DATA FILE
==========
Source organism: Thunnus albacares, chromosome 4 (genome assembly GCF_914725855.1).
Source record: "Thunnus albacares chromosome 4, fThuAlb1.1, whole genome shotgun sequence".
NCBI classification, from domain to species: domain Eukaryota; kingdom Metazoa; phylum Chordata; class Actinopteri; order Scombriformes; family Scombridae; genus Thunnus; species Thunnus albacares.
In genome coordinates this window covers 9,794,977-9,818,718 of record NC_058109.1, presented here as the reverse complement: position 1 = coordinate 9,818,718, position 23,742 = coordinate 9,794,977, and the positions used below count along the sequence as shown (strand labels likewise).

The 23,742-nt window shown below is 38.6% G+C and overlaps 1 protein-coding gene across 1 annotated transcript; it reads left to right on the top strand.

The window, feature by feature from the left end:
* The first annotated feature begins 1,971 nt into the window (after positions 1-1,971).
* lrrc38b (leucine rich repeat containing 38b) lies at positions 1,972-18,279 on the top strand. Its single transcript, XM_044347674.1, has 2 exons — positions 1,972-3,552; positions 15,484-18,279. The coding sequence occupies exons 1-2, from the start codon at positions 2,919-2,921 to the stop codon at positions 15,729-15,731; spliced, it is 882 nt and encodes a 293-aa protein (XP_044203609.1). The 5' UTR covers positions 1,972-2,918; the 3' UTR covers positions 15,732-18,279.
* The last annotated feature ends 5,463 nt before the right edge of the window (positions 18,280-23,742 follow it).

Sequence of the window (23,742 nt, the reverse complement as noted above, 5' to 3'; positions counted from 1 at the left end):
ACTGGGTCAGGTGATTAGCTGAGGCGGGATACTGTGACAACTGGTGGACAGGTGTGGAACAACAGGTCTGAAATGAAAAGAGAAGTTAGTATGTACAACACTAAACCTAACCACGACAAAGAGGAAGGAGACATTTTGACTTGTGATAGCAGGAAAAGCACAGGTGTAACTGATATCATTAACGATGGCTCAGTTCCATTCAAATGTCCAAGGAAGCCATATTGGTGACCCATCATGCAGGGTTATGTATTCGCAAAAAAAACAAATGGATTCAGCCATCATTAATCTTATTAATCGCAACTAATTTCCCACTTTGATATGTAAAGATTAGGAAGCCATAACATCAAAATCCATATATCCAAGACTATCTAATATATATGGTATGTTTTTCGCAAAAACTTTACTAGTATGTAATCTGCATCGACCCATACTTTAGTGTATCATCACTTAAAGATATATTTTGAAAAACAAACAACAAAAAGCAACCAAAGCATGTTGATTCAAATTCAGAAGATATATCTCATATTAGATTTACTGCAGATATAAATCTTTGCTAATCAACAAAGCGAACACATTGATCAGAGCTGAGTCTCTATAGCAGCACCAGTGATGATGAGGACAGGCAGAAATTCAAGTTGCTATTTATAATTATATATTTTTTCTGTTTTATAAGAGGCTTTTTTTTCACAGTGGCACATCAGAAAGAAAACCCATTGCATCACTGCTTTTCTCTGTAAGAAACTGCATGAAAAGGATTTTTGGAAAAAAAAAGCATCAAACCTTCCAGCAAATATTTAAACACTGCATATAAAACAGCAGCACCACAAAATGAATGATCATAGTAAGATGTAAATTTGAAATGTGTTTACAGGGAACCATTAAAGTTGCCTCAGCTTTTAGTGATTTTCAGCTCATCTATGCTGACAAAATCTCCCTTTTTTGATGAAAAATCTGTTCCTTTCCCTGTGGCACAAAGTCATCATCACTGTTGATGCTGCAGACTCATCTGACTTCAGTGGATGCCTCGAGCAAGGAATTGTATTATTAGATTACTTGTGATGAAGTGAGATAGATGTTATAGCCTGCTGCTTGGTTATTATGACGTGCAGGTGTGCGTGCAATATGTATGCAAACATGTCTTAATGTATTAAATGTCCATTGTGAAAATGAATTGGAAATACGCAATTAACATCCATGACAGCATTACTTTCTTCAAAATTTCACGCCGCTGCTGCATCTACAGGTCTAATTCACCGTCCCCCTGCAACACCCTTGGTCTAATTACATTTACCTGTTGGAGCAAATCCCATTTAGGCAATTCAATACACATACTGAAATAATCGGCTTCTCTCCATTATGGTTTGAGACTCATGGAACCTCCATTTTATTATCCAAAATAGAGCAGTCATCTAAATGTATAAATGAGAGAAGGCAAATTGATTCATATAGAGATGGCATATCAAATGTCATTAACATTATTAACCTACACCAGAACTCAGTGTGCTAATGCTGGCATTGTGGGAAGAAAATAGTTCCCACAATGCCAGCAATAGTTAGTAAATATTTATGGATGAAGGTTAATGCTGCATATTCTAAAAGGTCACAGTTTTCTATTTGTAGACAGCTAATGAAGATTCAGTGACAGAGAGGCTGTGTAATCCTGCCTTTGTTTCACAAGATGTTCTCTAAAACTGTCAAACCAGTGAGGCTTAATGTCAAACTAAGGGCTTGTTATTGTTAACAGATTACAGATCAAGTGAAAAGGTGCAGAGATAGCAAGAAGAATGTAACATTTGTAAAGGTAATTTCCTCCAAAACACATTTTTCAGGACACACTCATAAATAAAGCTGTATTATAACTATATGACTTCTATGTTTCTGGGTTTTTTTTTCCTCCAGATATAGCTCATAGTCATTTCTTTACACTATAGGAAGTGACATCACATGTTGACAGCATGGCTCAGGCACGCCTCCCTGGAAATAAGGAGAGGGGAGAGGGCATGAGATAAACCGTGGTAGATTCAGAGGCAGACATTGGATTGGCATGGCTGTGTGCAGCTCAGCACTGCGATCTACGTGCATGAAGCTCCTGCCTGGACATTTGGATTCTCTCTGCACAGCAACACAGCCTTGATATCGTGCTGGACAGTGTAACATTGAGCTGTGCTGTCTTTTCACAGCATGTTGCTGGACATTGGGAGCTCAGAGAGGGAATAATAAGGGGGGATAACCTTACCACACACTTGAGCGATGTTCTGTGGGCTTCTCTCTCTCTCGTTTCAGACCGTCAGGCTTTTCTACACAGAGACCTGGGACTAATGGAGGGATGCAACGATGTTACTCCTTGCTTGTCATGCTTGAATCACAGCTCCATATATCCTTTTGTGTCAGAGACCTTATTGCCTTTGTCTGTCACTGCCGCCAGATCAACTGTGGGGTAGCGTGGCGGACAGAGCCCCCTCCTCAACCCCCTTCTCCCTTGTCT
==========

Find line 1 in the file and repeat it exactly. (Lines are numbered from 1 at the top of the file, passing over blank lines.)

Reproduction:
Source organism: Thunnus albacares, chromosome 4 (genome assembly GCF_914725855.1).